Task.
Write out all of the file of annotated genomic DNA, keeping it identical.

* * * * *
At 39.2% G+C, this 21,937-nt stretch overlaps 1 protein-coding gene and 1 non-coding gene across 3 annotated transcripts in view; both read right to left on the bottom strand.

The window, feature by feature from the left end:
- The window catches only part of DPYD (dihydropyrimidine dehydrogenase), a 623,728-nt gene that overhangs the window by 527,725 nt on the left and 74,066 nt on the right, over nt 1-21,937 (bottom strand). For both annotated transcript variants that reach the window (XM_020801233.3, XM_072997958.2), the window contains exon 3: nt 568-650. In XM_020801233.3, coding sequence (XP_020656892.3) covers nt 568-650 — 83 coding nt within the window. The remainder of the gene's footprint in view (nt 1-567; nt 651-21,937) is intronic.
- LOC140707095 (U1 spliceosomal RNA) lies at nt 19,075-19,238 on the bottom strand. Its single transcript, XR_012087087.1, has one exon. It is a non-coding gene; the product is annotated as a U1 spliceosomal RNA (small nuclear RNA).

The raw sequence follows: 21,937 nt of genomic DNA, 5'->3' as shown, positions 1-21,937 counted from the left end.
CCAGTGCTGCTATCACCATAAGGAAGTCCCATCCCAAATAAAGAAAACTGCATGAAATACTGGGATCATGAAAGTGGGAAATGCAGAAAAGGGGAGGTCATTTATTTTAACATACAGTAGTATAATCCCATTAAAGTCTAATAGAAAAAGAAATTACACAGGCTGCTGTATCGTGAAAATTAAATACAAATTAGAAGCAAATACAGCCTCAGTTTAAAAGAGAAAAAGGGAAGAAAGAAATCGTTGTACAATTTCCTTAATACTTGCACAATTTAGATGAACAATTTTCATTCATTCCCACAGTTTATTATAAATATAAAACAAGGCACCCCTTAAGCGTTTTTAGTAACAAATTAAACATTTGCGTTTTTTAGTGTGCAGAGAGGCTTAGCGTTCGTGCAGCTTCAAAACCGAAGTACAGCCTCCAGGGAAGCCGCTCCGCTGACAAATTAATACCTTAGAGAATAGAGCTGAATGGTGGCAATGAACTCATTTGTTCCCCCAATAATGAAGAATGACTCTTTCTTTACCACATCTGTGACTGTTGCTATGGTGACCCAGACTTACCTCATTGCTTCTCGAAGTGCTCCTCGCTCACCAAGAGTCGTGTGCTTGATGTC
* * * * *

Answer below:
At 39.2% G+C, this 21,937-nt stretch overlaps 1 protein-coding gene and 1 non-coding gene across 3 annotated transcripts in view; both read right to left on the bottom strand.

The window, feature by feature from the left end:
- The window catches only part of DPYD (dihydropyrimidine dehydrogenase), a 623,728-nt gene that overhangs the window by 527,725 nt on the left and 74,066 nt on the right, over nt 1-21,937 (bottom strand). For both annotated transcript variants that reach the window (XM_020801233.3, XM_072997958.2), the window contains exon 3: nt 568-650. In XM_020801233.3, coding sequence (XP_020656892.3) covers nt 568-650 — 83 coding nt within the window. The remainder of the gene's footprint in view (nt 1-567; nt 651-21,937) is intronic.
- LOC140707095 (U1 spliceosomal RNA) lies at nt 19,075-19,238 on the bottom strand. Its single transcript, XR_012087087.1, has one exon. It is a non-coding gene; the product is annotated as a U1 spliceosomal RNA (small nuclear RNA).

The raw sequence follows: 21,937 nt of genomic DNA, 5'->3' as shown, positions 1-21,937 counted from the left end.
CCAGTGCTGCTATCACCATAAGGAAGTCCCATCCCAAATAAAGAAAACTGCATGAAATACTGGGATCATGAAAGTGGGAAATGCAGAAAAGGGGAGGTCATTTATTTTAACATACAGTAGTATAATCCCATTAAAGTCTAATAGAAAAAGAAATTACACAGGCTGCTGTATCGTGAAAATTAAATACAAATTAGAAGCAAATACAGCCTCAGTTTAAAAGAGAAAAAGGGAAGAAAGAAATCGTTGTACAATTTCCTTAATACTTGCACAATTTAGATGAACAATTTTCATTCATTCCCACAGTTTATTATAAATATAAAACAAGGCACCCCTTAAGCGTTTTTAGTAACAAATTAAACATTTGCGTTTTTTAGTGTGCAGAGAGGCTTAGCGTTCGTGCAGCTTCAAAACCGAAGTACAGCCTCCAGGGAAGCCGCTCCGCTGACAAATTAATACCTTAGAGAATAGAGCTGAATGGTGGCAATGAACTCATTTGTTCCCCCAATAATGAAGAATGACTCTTTCTTTACCACATCTGTGACTGTTGCTATGGTGACCCAGACTTACCTCATTGCTTCTCGAAGTGCTCCTCGCTCACCAAGAGTCGTGTGCTTGATGTC